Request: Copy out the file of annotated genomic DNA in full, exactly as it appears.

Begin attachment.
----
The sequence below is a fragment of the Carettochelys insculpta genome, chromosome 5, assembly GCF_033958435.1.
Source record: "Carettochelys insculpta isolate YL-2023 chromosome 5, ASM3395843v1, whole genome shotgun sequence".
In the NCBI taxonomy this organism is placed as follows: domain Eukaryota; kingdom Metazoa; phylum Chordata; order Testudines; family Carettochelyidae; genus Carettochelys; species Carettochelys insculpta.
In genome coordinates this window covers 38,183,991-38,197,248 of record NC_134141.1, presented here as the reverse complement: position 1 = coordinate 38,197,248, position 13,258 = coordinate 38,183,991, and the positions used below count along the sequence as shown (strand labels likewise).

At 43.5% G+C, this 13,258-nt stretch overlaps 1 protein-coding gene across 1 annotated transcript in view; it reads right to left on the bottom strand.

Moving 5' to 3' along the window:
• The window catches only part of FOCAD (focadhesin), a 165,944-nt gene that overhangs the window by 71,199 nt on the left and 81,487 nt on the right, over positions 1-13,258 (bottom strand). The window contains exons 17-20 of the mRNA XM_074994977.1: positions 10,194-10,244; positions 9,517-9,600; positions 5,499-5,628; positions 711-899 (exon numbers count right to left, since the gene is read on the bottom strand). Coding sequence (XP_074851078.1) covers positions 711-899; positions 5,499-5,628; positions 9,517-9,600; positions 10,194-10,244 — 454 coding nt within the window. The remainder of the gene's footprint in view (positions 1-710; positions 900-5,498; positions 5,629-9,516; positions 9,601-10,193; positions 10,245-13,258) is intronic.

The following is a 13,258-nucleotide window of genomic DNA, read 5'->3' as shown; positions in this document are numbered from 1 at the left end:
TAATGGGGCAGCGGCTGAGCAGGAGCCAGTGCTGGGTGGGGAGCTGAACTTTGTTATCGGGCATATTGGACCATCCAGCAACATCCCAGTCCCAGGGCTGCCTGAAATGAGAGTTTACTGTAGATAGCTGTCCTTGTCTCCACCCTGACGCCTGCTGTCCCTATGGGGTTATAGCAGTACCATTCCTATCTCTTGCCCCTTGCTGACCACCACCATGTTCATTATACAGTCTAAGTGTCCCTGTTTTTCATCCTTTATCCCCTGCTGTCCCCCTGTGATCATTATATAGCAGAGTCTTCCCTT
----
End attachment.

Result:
The sequence below is a fragment of the Carettochelys insculpta genome, chromosome 5, assembly GCF_033958435.1.
Source record: "Carettochelys insculpta isolate YL-2023 chromosome 5, ASM3395843v1, whole genome shotgun sequence".
In the NCBI taxonomy this organism is placed as follows: domain Eukaryota; kingdom Metazoa; phylum Chordata; order Testudines; family Carettochelyidae; genus Carettochelys; species Carettochelys insculpta.
In genome coordinates this window covers 38,183,991-38,197,248 of record NC_134141.1, presented here as the reverse complement: position 1 = coordinate 38,197,248, position 13,258 = coordinate 38,183,991, and the positions used below count along the sequence as shown (strand labels likewise).

At 43.5% G+C, this 13,258-nt stretch overlaps 1 protein-coding gene across 1 annotated transcript in view; it reads right to left on the bottom strand.

Moving 5' to 3' along the window:
• The window catches only part of FOCAD (focadhesin), a 165,944-nt gene that overhangs the window by 71,199 nt on the left and 81,487 nt on the right, over positions 1-13,258 (bottom strand). The window contains exons 17-20 of the mRNA XM_074994977.1: positions 10,194-10,244; positions 9,517-9,600; positions 5,499-5,628; positions 711-899 (exon numbers count right to left, since the gene is read on the bottom strand). Coding sequence (XP_074851078.1) covers positions 711-899; positions 5,499-5,628; positions 9,517-9,600; positions 10,194-10,244 — 454 coding nt within the window. The remainder of the gene's footprint in view (positions 1-710; positions 900-5,498; positions 5,629-9,516; positions 9,601-10,193; positions 10,245-13,258) is intronic.

The following is a 13,258-nucleotide window of genomic DNA, read 5'->3' as shown; positions in this document are numbered from 1 at the left end:
TAATGGGGCAGCGGCTGAGCAGGAGCCAGTGCTGGGTGGGGAGCTGAACTTTGTTATCGGGCATATTGGACCATCCAGCAACATCCCAGTCCCAGGGCTGCCTGAAATGAGAGTTTACTGTAGATAGCTGTCCTTGTCTCCACCCTGACGCCTGCTGTCCCTATGGGGTTATAGCAGTACCATTCCTATCTCTTGCCCCTTGCTGACCACCACCATGTTCATTATACAGTCTAAGTGTCCCTGTTTTTCATCCTTTATCCCCTGCTGTCCCCCTGTGATCATTATATAGCAGAGTCTTCCCTT